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What Are Riders In Long-Term Care Insurance?

Long-Term Care Insurance riders provide extra benefits or help customize your policy at an extra cost. There are multiple types of LTC Insurance riders. We discuss these riders and how they affect Long-Term Care Insurance policies.

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Sometimes, a policy's base benefits may not completely meet your needs. This is why most Long-Term Care Insurance companies offer extra benefits or other add-ons. These added benefits are called insurance riders.

LTC News was created by industry experts to help people better understand Long-Term Care Insurance. Our goal is to bridge information gaps so anyone can find care that works best for them.

In this article, we'll break down Long-Term Care Insurance riders. We'll discuss what riders are and the situations when it could help to add riders to Long-Term Care Insurance policies. We'll also cover common rider options.

What Is A Rider In Long-Term Care Insurance?

Insurance riders are extra benefits available to add to multiple types of insurance policies. In this article, we cover riders for Long-Term Care Insurance policies.

Policyholders use riders to customize their insurance policies to meet their needs. Each company and industry offers a different selection of riders.

These add-ons add an extra cost to premiums. The cost of riders varies by company. Each rider has a cost that increases the base cost of a policy by a specific percentage. Costs vary by company and depend on the cost of the base policy. Typically, the more expensive a base policy, the pricer riders will be.

RELATED: How Much Does Long-Term Care Insurance Cost?

How Do Riders Work In Long-Term Care Insurance?

In Long-Term Care Insurance, individuals can only add riders when they first apply for coverage. There's also a short grace period after an application's approval. During this grace period, policyholders are typically free to add riders.

Grace periods usually vary from 30 to 60 days, depending on the company. After the period ends, policyholders can't add any additional benefits or riders to their policies.

Riders modify the benefits of a policy by adding specific features or benefits. Riders function similarly to regular Long-Term Care Insurance benefits; the only difference is riders are not built into the base policy.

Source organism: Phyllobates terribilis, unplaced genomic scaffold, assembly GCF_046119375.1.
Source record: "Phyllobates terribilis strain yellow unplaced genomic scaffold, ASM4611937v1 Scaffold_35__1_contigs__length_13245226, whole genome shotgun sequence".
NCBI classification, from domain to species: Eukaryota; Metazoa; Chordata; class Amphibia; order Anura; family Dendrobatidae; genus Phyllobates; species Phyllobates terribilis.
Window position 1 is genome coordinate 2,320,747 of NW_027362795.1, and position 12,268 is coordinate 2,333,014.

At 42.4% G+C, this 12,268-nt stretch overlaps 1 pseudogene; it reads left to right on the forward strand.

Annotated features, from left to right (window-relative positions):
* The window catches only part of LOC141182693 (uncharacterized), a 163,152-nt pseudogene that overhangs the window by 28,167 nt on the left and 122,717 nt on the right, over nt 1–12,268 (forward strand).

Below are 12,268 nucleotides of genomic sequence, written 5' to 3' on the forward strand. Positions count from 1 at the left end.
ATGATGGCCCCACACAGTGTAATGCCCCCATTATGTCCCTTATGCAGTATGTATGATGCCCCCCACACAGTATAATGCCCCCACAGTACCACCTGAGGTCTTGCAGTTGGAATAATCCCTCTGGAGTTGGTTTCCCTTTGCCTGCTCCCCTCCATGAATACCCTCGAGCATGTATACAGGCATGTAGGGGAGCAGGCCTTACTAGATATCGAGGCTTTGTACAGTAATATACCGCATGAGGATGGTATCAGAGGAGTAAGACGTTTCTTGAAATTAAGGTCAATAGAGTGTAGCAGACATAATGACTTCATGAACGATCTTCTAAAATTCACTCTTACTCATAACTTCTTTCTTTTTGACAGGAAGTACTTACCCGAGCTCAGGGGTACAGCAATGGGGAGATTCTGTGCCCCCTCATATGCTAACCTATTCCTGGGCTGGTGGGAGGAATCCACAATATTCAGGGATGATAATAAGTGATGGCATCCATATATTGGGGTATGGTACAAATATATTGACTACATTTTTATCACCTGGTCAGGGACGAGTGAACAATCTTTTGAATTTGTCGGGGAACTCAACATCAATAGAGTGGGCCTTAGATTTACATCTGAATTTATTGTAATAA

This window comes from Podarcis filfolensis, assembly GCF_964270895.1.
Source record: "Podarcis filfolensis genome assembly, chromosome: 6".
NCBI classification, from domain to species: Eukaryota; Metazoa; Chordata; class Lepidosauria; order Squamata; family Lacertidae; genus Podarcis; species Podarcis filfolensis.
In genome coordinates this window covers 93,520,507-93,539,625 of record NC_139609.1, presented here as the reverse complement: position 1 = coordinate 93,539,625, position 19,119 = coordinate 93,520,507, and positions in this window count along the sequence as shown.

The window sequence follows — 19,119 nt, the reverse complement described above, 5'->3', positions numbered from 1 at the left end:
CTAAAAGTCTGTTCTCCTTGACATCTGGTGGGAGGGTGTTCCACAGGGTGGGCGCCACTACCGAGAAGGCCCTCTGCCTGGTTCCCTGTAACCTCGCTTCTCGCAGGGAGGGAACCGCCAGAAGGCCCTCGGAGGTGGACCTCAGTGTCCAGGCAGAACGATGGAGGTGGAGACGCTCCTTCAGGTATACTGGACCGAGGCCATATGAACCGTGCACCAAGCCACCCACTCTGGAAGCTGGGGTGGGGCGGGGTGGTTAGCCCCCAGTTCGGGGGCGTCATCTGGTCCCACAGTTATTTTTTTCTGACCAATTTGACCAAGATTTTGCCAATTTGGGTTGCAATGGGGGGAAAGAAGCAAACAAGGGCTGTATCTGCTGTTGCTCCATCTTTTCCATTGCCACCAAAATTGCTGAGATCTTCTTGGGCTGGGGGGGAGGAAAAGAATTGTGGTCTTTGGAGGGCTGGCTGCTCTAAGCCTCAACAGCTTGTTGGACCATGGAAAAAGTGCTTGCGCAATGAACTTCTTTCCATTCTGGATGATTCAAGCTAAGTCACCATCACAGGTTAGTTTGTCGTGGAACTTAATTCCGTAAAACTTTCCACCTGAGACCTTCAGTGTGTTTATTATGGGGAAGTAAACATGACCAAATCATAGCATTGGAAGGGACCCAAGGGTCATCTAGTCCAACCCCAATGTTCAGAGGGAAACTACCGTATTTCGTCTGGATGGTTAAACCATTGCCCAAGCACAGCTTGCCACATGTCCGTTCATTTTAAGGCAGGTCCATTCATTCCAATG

Common Long-Term Care Insurance Rider Options

Long-Term Care Insurance companies offer a variety of riders. We'll discuss common Long-Term Care Insurance riders and add-on options below:

Inflation Benefits

Inflation benefits riders increase the regular benefits within a policy by a certain percentage each year. This helps offset economic inflation and the increasing costs of long-term health care.

The law requires all companies to offer at least 5% compound inflation on every tax-qualified Long-Term Care Insurance policy. Many insurance companies also offer inflation benefits under 5%. Some companies include both compound and simple inflation options.

Most people choose a compound inflation rate of 3%, but anywhere between 1% and 5% are also popular choices when available.

Time Limits For Inflation Riders

Inflation benefits usually last for life. However, some companies allow policyholders to put a time limit on their benefits. Time limits typically range from 5 to 20 years.

Time limits can help reduce the cost of premiums. In some cases, it may make sense for older individuals to use a time limit on inflation benefits, depending on their expected lifespan.

Cost of Inflation Riders

Age, inflation percentage, and the cost of the base policy can all impact the cost of the policy. Choosing a smaller inflation percentage will reduce the cost of the premium.

For example, 5% compound inflation can cost twice as much as 3% compound inflation. By choosing smaller inflation percentages, you can get inflation benefits at lower costs.

The cost of long-term health care generally goes up with labor costs. Inflation benefits can significantly address the impact of rising long-term health care costs.

The LTC News Cost of Care Calculator can show you the current and future costs of long-term health care services in your area.

Shared Care Benefits

Shared care benefits allow couples to share Long-Term Care Insurance benefits. This rider may also be referred to as shared spousal benefits.

Shared care riders aren't just for married couples or legal partnerships. Individuals living together in a committed relationship for over two years and sharing expenses may also qualify for shared care benefits. Each company has different rules, but many are flexible.

Shared care is the second most common Long-Term Care Insurance rider. There are two types of shared care riders to choose from.

The first type of shared care rider ties a couple's benefits together. If one partner exhausts all their benefits, they can access their partner's benefits.